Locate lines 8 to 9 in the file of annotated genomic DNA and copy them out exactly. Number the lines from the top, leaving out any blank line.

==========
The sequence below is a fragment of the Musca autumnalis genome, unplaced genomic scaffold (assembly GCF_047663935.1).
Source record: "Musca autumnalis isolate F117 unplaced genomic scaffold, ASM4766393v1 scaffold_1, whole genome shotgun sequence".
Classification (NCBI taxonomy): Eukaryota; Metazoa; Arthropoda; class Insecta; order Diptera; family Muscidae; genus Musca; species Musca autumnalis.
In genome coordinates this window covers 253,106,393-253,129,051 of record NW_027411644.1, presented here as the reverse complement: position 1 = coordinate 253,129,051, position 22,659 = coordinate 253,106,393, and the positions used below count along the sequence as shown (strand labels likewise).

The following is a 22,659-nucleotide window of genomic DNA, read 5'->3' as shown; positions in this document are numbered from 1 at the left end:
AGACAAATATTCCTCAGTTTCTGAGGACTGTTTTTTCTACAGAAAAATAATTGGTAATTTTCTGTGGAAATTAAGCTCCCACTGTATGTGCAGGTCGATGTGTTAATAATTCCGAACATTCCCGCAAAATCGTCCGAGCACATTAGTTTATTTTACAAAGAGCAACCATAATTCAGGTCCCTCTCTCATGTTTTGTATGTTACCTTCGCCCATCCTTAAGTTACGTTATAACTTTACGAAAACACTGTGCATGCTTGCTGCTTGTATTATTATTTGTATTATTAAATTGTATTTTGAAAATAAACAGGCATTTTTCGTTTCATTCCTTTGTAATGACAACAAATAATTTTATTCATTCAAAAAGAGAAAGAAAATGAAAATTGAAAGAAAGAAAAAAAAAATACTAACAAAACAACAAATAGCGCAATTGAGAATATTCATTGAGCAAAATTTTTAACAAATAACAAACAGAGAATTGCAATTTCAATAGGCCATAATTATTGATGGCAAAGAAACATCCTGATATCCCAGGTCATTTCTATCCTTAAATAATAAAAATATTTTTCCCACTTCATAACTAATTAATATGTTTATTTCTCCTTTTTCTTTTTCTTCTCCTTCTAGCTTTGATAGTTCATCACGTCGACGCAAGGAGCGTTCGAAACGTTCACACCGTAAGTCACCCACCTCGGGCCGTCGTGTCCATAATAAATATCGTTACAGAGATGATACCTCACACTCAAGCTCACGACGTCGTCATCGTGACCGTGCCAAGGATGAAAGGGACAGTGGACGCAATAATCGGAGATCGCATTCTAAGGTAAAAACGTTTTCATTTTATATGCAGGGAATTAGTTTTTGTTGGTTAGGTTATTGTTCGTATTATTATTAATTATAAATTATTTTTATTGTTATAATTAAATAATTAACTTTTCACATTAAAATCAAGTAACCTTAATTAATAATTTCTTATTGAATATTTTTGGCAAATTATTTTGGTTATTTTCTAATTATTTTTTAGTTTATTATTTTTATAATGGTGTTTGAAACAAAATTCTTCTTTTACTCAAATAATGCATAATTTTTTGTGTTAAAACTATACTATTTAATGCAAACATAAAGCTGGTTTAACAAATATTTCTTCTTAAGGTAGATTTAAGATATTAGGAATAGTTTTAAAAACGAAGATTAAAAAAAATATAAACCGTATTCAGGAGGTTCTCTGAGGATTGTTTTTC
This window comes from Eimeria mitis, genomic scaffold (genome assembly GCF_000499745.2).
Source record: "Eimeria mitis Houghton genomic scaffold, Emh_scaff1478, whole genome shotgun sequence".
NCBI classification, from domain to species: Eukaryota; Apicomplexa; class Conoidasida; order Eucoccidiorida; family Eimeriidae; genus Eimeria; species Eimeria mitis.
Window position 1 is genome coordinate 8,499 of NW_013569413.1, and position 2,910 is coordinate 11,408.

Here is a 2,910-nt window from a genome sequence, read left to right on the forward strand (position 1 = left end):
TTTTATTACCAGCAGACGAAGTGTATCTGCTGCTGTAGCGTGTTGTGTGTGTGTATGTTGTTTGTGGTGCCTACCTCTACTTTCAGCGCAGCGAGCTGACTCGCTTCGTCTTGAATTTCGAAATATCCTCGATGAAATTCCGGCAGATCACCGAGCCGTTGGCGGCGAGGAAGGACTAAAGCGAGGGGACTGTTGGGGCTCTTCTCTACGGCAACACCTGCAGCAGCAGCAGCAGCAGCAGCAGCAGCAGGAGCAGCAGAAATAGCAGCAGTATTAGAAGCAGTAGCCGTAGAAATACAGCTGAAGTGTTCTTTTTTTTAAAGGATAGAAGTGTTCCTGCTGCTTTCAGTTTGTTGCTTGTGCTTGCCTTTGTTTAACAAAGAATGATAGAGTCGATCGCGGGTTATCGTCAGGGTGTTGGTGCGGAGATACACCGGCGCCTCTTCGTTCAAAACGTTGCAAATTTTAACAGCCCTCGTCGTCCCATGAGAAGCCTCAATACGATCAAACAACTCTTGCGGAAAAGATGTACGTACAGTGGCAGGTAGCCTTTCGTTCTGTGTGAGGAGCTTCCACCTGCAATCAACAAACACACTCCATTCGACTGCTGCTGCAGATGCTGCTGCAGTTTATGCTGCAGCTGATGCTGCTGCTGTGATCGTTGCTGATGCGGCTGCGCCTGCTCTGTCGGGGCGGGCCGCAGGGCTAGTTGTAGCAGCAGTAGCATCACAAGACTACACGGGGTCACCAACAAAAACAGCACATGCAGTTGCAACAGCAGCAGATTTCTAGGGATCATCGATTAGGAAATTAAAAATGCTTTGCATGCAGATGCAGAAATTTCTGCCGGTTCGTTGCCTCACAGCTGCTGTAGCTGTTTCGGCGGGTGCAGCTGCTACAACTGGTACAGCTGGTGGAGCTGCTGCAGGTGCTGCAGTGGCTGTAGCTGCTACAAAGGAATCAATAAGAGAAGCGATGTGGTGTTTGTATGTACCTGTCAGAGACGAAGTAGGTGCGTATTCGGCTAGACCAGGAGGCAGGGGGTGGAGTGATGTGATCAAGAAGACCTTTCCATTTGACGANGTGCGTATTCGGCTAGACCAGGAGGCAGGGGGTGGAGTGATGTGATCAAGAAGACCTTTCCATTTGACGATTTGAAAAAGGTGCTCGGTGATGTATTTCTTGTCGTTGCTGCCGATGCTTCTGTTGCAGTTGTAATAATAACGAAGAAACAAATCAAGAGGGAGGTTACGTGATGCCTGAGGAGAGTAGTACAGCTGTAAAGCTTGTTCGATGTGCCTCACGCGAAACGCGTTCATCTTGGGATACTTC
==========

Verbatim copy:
Source record: "Eimeria mitis Houghton genomic scaffold, Emh_scaff1478, whole genome shotgun sequence".
NCBI classification, from domain to species: Eukaryota; Apicomplexa; class Conoidasida; order Eucoccidiorida; family Eimeriidae; genus Eimeria; species Eimeria mitis.